Sally Gunnell has joined forces with a campaign that sees Sport England and cruise line Royal Caribbean working with Run England to get more people involved in running through registered running groups led by qualified group leaders.
Royal Caribbean caught up with Sally for a Q&A to share some of her experience and wisdom when it comes to being active – something she knows a little something about as a former Olympic Champion!
RC: If you’re a complete beginner, what’s the best way to get motivated?
SG: With our Team GB Olympians inspiring people across the country to get off the couch and get active there is simply no better time to get healthy and fit than right now. For complete beginners, I truly believe that the best way to get and stay motivated is to join a group of like-minded people who can provide some support and camaraderie. Signing yourself up to a proper training program like Royal Caribbean Runners is the perfect way to keep this motivation up as you’ll get into a bit of a routine and likely meet a few people along the way who’ll inspire you. Whether you’re a seasoned athlete, a weekend warrior or a beginner looking to start your first run, when it comes to motivation it always helps to set yourself a goal that you can work towards. It can be as small as a 5k charity run or as big as the London Marathon, nevertheless having a date in the diary is always something that helps to spur the motivation.
RC: What motivates you? How do you keep motivated when it’s cold outside?
SG: While sometimes it’s some upbeat music that gets me out the door, ultimately what motivates me is the feeling I get after a run. I find that going for an early morning run just sets me up better for the day. I can think more clearly. I’m less stressed. I’m a better mother. And having recently joined a group of moms who are also into running I’ve found that they’re the ones that give me the energy to get out of bed. When it’s cold or rainy, if you’ve committed to someone I think it’s human nature to not want to let them down and that’s the motivation I get from running in a group. While I may dread leaving the house to face the elements, once I’ve gotten out there it’s something that I never regret. That wonderful euphoric feeling I get after running, you honestly cannot beat it!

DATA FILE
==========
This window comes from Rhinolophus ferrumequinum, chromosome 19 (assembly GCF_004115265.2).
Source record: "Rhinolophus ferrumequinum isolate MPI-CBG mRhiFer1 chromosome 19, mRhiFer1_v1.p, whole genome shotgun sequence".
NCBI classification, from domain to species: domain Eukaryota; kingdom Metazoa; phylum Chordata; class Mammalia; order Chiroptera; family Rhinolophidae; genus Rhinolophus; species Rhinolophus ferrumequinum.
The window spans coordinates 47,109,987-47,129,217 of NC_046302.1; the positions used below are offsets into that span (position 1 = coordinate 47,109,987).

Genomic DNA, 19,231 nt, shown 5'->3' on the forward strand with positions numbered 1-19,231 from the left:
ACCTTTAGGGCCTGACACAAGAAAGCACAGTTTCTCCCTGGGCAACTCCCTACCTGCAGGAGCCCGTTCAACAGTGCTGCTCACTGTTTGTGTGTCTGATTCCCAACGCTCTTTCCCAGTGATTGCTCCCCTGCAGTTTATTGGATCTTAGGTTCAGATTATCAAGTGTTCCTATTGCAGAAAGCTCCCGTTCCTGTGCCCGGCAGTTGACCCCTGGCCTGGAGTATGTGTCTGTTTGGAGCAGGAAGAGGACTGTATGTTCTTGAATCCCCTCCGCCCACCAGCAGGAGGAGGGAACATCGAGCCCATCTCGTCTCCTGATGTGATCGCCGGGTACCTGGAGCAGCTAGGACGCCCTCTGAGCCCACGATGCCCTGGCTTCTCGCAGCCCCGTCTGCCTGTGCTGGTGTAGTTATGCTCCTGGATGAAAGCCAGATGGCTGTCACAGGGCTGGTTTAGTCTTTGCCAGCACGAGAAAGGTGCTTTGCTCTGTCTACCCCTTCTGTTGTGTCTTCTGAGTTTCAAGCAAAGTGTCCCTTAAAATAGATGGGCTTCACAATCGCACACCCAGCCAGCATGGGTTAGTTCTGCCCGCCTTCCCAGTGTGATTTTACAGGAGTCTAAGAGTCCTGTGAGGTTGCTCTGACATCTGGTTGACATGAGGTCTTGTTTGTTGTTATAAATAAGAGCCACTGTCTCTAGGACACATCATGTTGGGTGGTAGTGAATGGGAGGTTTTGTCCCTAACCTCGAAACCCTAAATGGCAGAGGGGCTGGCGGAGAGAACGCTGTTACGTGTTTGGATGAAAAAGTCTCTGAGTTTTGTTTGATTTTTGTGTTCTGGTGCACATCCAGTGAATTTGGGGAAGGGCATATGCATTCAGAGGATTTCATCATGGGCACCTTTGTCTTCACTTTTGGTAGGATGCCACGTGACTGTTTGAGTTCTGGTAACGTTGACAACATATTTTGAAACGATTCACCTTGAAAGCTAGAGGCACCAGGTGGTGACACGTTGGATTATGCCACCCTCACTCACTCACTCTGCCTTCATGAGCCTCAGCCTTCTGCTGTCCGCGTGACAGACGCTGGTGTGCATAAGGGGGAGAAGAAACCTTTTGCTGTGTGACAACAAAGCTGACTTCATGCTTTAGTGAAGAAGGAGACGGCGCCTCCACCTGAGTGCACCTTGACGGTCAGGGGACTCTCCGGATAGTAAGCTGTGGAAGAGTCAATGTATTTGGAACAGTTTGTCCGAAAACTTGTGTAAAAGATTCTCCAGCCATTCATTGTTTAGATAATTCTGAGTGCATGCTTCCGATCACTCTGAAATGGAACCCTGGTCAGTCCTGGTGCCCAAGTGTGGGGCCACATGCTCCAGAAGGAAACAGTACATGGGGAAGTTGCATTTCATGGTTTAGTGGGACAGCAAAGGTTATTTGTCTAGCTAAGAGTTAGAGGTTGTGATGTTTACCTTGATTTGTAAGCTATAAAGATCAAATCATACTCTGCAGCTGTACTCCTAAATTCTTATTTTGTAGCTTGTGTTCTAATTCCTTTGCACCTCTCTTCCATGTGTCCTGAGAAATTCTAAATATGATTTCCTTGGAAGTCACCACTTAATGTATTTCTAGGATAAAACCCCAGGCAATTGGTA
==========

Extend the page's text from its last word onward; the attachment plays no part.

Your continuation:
RC: What’s the best way to avoid an injury?
SG: It should come as no surprise, but the best way to avoid injuries is to follow a proper running program that allows you to build up your training gradually. One of the most common running injuries out there is the knee pain that comes from pounding the pavement day in and day out or overtraining in general. My advice on how to avoid what can often be a career ending injury is to mix it up and change the surface of your runs. Don’t just be a road runner - seek out trails or parks where you can clock up the miles. Varying your training keeps things interesting and allows you to guard against a runners most common injury.
RC: What’s the best food post-run to help you recover quicker?
SG: Contrary to popular belief, the best post-run meal is not fish ‘n’ chips and a pint! One of the most crucial parts of post-run recovery is actually not WHAT you eat but WHEN. It’s really important to eat within that first half an hour of finishing a run. For me personally some of my favourite post-run snacks are fresh fruit smoothies mixed with a little coconut water or something that’s rich in carbohydrates.
RC: What are the main benefits of running?
SG: One of the main reasons people take up running is because of all the health benefits it brings. Running can help you to lose weight, lower your blood pressure and cholesterol, act as a stress reliever and can literally add years to your life. An added bonus is that it’s cheap and you can do it anywhere. Just throw on a pair of trainers, step out your front door and you’re ready to go!
RC: What’s the best way to warm up? Dynamic or static stretching?